Abstract: Nitrite (NO2-), N-G-hydroxy-L-arginine (NOHA), and hydroxylamine (NH2OH) are products of nitric oxide synthase (NOS) activity and can also be formed by secondary reactions of nitric oxide (NO). These compounds are commonly considered to be rather stable and as such to be dosimeters of NO biosynthesis. However, each can be converted via metal-catalyzed reactions into either NO or other reactive nitrogen oxide species (RNOS), such as nitrogen dioxide (NO2) and nitroxyl (HNO), which have biologic activities distinct from those of the parent molecules. Consequently, certain aspects of tissue regulation controlled by RNOS may be dictated to a significant extent by metal-dependent reactions, thereby offering unique advantages for cellular and tissue regulation. For instance, because many metal-catalyzed reactions depend on the redox and oxygen status of the cellular environment, such reactions could serve as redox indicators. Formation of RNOS by metal-mediated pathways would confine the chemistry of these species to specific cellular sites. Additionally, such mechanisms would be independent both of NO and NOS, thus increasing the lifetime of RNOS that react with NO. Thus metal-mediated conversion of nitrite, NOHA, and NH2OH into biologically active agents may provide a unique signaling mechanism. In this review, we discuss the biochemistry of such reactions in the context of their pharmacologic and biologic implications.

The activation of metabolites of nitric oxide synthase by metals is both redox and oxygen dependent: a new feature of nitrogen oxide signaling

LAZZARINO, Giuseppe;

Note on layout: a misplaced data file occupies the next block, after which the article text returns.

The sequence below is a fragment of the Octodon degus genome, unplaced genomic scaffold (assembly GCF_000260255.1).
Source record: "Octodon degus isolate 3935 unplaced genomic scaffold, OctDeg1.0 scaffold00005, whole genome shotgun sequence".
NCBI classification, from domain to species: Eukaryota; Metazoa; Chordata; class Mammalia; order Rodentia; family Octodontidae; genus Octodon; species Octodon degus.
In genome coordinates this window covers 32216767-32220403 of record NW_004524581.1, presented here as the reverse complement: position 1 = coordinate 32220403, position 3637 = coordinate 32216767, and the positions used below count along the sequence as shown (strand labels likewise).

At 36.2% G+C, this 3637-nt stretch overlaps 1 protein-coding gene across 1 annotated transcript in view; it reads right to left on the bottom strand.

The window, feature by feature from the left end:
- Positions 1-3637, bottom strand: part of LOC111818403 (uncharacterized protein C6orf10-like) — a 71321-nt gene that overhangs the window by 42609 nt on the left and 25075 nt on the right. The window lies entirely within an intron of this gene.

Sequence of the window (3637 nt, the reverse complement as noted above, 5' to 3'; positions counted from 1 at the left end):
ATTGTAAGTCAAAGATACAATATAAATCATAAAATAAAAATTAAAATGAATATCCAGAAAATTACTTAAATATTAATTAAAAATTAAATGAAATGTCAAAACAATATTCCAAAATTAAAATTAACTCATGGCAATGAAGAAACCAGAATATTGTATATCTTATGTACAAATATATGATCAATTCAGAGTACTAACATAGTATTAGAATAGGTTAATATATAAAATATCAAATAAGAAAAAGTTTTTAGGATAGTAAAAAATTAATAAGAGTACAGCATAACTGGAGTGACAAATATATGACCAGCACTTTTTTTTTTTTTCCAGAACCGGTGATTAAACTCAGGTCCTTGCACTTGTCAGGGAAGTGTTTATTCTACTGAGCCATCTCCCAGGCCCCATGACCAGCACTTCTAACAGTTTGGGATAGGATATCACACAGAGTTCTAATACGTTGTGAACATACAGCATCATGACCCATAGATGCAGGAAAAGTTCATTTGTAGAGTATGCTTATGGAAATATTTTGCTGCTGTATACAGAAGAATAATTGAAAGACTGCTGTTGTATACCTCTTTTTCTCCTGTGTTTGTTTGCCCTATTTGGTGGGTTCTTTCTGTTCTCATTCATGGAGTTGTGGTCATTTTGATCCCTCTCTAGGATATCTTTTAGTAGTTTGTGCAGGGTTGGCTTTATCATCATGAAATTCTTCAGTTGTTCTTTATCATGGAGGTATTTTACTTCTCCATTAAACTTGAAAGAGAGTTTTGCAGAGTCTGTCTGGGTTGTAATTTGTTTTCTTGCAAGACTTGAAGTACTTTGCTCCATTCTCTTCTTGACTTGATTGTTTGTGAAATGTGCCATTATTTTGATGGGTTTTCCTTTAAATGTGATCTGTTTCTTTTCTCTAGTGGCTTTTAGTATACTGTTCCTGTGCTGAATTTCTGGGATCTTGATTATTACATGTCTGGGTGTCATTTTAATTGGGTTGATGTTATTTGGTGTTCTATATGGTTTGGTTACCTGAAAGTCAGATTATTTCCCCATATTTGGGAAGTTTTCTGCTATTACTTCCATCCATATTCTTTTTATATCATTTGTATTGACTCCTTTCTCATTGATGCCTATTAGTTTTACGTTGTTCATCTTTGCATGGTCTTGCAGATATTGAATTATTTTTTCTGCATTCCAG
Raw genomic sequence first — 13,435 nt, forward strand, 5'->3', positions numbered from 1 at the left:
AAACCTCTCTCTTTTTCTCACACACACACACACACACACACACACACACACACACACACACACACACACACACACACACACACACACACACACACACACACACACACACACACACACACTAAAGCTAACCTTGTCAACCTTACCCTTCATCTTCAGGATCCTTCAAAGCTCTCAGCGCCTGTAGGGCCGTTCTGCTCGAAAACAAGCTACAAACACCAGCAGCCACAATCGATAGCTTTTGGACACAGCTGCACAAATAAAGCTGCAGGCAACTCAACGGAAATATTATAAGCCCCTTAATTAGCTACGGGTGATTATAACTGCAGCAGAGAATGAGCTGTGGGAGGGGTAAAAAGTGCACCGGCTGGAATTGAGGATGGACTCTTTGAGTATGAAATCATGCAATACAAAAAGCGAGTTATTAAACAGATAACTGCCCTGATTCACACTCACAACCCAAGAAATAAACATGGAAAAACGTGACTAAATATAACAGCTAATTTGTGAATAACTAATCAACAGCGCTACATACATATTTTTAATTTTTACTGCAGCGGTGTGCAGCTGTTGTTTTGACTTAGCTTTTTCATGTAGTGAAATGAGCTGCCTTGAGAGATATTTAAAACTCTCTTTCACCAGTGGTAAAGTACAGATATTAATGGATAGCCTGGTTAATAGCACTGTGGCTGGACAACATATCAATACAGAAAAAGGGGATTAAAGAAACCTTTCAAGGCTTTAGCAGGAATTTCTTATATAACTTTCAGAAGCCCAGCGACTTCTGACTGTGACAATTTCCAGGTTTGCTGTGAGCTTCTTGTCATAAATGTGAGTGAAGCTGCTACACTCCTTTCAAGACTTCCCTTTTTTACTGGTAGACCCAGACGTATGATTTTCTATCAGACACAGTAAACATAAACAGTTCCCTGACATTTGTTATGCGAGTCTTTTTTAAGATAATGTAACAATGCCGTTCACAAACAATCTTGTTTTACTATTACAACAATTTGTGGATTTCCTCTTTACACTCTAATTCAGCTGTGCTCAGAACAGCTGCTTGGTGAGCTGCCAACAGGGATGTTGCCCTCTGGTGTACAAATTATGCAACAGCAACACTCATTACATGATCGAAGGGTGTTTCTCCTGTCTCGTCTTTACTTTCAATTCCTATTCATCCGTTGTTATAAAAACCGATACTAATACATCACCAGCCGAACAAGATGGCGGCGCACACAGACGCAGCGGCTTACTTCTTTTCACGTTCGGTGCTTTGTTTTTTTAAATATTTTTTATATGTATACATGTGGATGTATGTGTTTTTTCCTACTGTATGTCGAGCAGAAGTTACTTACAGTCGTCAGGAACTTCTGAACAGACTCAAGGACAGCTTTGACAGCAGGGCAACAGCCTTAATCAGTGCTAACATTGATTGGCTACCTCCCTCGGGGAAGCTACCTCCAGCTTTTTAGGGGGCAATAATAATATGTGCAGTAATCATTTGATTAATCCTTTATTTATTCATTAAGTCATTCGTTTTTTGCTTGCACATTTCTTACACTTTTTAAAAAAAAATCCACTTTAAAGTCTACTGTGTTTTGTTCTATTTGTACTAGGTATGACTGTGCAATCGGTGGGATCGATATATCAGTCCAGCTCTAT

2006

Abstract

Abstract: Nitrite (NO2-), N-G-hydroxy-L-arginine (NOHA), and hydroxylamine (NH2OH) are products of nitric oxide synthase (NOS) activity and can also be formed by secondary reactions of nitric oxide (NO). These compounds are commonly considered to be rather stable and as such to be dosimeters of NO biosynthesis. However, each can be converted via metal-catalyzed reactions into either NO or other reactive nitrogen oxide species (RNOS), such as nitrogen dioxide (NO2) and nitroxyl (HNO), which have biologic activities distinct from those of the parent molecules. Consequently, certain aspects of tissue regulation controlled by RNOS may be dictated to a significant extent by metal-dependent reactions, thereby offering unique advantages for cellular and tissue regulation. For instance, because many metal-catalyzed reactions depend on the redox and oxygen status of the cellular environment, such reactions could serve as redox indicators. Formation of RNOS by metal-mediated pathways would confine the chemistry of these species to specific cellular sites. Additionally, such mechanisms would be independent both of NO and NOS, thus increasing the lifetime of RNOS that react with NO. Thus metal-mediated conversion of nitrite, NOHA, and NH2OH into biologically active agents may provide a unique signaling mechanism. In this review, we discuss the biochemistry of such reactions in the context of their pharmacologic and biologic implications.
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Utilizza questo identificativo per citare o creare un link a questo documento: http://hdl.handle.net/20.500.11769/26672
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